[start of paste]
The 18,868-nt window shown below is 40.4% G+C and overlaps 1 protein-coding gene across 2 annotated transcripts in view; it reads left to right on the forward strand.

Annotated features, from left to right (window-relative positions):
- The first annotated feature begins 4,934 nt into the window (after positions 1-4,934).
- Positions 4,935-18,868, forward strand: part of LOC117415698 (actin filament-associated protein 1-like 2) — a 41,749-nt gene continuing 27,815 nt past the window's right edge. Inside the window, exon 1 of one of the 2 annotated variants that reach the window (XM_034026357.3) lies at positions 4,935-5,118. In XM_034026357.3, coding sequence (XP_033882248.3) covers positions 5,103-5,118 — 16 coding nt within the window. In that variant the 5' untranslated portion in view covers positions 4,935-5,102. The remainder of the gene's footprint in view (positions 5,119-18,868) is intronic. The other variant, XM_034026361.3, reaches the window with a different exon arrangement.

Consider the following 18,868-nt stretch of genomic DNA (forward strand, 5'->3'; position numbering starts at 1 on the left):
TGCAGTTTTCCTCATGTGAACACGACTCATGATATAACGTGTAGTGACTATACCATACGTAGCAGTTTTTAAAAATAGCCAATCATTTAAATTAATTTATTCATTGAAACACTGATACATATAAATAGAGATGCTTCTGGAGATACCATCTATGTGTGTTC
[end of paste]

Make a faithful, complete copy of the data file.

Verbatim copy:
The 18,868-nt window shown below is 40.4% G+C and overlaps 1 protein-coding gene across 2 annotated transcripts in view; it reads left to right on the forward strand.

Annotated features, from left to right (window-relative positions):
- The first annotated feature begins 4,934 nt into the window (after positions 1-4,934).
- Positions 4,935-18,868, forward strand: part of LOC117415698 (actin filament-associated protein 1-like 2) — a 41,749-nt gene continuing 27,815 nt past the window's right edge. Inside the window, exon 1 of one of the 2 annotated variants that reach the window (XM_034026357.3) lies at positions 4,935-5,118. In XM_034026357.3, coding sequence (XP_033882248.3) covers positions 5,103-5,118 — 16 coding nt within the window. In that variant the 5' untranslated portion in view covers positions 4,935-5,102. The remainder of the gene's footprint in view (positions 5,119-18,868) is intronic. The other variant, XM_034026361.3, reaches the window with a different exon arrangement.

Consider the following 18,868-nt stretch of genomic DNA (forward strand, 5'->3'; position numbering starts at 1 on the left):
TGCAGTTTTCCTCATGTGAACACGACTCATGATATAACGTGTAGTGACTATACCATACGTAGCAGTTTTTAAAAATAGCCAATCATTTAAATTAATTTATTCATTGAAACACTGATACATATAAATAGAGATGCTTCTGGAGATACCATCTATGTGTGTTC